“Doors Are Intimidating”: Jasmine Tay

My love for art began way back when I was about six years old. My family saw that I had an aptitude to create so they enrolled me in art classes. I had a knack for creating so I used to decorate my home with all the things that I painted, cut and pasted together.
I only had one ambition—to be an artist. I got that chance when I enrolled in the Nanyang Academy of Fine Arts. I was the only student then who was actually happy to be an artist. Most of my peers hated art as they saw no future in it. The curriculum didn’t allow me to concentrate on fine arts full-time, so I persuaded my teachers to tailor a curriculum for me to just pursue the subject.
I was fortunate to be brought up in an environment where I didn’t have to work for money back in art school. But I wasn’t complacent so I worked hard at being an artist until I managed to regularly supply a gallery my artworks, and surprisingly they sold very well.
I got my first taste in art dealing right after graduation. I worked as a gallery assistant at a gallery in Orchard Point. I never thought that I had a knack for promoting and selling art. I sold a lot of paintings during my three year stint there and I consequently decided that art dealing will be my calling.
I opened my first gallery (Jasmine Fine Art) in 1993. Money was tight so I did everything myself back then—from designing the interior and painting the walls to drawing murals. I guess the years in art school were useful after all. My efforts paid off when an interior design magazine featured my gallery in its pages.
I am a good curator and dealer because I understand how artists and collectors think. I know exactly what an artist wants and how he or she wants to be promoted.
I called my second gallery the Museum of Art and Design because a museum is a public space for the masses as opposed to an art gallery which can be cold and uninviting. And I believe in the strengths of the artists that I represent here—they are no doubt museum-worthy.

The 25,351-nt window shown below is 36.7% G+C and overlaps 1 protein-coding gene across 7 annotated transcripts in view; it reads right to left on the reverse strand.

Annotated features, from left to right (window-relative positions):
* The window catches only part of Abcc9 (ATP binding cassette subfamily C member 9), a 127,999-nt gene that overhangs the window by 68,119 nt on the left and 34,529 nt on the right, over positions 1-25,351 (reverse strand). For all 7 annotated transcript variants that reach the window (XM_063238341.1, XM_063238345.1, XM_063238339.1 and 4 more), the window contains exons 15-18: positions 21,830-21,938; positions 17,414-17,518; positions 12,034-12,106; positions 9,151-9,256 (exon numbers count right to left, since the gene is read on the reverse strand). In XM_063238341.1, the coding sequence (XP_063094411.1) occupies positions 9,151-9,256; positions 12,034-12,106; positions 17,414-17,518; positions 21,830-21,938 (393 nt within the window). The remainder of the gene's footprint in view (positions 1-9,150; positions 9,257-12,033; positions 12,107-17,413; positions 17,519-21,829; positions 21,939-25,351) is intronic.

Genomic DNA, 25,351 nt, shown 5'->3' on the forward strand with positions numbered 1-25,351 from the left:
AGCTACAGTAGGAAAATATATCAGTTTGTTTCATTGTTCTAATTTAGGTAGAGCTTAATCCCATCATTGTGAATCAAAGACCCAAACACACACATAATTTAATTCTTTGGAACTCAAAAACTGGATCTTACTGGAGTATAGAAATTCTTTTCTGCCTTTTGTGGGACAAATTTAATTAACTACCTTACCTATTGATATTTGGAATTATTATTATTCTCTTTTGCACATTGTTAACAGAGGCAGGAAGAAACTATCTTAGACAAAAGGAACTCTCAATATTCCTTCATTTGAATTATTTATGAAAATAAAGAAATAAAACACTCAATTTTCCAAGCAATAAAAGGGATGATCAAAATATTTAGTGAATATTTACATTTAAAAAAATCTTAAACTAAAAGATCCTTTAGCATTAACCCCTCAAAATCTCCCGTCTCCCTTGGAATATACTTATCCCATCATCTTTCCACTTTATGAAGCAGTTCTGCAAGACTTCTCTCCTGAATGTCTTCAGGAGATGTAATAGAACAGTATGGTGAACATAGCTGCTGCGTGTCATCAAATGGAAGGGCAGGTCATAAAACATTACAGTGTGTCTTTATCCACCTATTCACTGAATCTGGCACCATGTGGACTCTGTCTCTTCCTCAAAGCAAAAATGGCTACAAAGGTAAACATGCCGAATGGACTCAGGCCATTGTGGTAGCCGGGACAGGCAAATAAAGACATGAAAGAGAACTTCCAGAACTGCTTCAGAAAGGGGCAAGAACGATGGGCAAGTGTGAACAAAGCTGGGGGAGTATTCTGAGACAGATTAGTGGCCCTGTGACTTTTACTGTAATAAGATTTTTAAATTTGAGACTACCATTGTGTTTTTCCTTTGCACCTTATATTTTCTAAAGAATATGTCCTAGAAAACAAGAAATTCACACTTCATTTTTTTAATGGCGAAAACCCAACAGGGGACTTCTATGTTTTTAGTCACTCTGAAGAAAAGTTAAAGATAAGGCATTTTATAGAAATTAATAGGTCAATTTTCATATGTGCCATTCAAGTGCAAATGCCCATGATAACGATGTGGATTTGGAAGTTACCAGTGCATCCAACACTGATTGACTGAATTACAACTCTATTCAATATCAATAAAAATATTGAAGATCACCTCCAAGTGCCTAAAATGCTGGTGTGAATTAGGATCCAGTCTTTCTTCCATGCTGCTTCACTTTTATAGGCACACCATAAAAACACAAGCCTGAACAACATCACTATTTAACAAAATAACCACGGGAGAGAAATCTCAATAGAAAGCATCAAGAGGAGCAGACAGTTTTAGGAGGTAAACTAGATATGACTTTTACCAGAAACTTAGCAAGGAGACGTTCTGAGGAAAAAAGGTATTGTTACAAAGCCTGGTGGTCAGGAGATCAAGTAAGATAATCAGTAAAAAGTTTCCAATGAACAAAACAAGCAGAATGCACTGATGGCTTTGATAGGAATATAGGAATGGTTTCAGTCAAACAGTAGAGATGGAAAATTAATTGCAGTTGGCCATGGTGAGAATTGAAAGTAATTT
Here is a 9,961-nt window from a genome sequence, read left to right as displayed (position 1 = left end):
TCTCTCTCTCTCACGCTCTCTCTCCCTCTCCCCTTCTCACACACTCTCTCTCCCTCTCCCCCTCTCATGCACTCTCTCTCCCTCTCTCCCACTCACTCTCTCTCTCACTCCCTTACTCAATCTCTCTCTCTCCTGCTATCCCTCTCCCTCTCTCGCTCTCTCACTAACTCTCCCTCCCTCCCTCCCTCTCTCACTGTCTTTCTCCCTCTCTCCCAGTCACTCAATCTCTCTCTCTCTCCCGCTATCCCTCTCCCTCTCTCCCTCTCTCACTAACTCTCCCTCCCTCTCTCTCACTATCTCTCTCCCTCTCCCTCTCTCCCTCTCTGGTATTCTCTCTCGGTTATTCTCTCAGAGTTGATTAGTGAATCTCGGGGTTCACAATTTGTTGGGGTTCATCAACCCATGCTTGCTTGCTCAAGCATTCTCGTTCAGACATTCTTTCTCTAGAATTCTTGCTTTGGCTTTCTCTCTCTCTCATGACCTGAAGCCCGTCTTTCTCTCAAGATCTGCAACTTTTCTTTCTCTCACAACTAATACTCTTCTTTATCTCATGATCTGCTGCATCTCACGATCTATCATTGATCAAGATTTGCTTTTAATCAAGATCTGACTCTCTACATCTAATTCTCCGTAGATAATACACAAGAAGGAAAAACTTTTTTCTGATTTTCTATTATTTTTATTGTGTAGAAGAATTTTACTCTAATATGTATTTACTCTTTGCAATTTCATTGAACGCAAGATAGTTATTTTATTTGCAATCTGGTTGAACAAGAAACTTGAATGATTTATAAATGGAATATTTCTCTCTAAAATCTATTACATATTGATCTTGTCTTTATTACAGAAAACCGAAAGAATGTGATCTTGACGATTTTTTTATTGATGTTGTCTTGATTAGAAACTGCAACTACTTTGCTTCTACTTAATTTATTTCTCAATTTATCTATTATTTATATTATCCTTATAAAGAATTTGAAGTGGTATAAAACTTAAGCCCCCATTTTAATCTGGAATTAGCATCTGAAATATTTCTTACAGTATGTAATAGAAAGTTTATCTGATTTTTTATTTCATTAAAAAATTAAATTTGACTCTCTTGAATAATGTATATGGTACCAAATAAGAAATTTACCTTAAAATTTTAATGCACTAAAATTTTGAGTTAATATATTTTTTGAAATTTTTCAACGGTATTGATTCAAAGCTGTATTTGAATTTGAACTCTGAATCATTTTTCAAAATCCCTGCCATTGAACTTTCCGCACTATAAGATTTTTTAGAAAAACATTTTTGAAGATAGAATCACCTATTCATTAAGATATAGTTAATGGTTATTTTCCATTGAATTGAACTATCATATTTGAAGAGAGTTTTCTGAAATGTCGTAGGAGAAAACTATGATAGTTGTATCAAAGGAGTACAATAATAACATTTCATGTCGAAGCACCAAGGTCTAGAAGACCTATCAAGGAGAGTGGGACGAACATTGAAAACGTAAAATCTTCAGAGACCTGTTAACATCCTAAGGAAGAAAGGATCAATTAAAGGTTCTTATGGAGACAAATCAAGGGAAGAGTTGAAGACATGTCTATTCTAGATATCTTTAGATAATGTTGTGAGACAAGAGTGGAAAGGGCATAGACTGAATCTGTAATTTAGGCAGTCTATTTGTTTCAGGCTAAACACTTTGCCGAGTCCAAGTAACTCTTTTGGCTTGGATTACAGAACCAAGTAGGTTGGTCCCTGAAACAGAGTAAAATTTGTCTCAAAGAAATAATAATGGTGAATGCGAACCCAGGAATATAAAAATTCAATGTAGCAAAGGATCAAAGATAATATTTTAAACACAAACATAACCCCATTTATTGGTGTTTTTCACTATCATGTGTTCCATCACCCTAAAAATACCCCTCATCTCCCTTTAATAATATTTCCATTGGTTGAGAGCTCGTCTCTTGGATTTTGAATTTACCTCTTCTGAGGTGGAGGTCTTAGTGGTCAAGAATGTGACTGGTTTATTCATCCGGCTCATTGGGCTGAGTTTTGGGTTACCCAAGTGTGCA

Art should be accessible to everyone. That’s why there are no doors to my galleries. Everyone is welcome here. Doors are intimidating and create boundaries. People have this preconceived notion that art is expensive and it takes a lot of guts for the layperson to push through those doors. I think that is just regressive and doesn’t do justice to the art and artist. Art should be enjoyed by everyone and not just by an elite few.
You have to earn the right to be called an artist. Your peers and your audience will confer that title to you on the basis of your work. Just because you can paint, doesn’t mean that you can call yourself one.
I am disappointed when people tell me they only buy art for investment. I feel that is so myopic.
Good art is something that moves you.
To truly be a center for the arts in this region, Singapore shouldn’t only spend all that money to just organize events. There are so many good artists here that need a leg up and someone should give them a hand. Everything starts from the grassroots.
After so many years in this business, I learned that money can’t buy you good taste.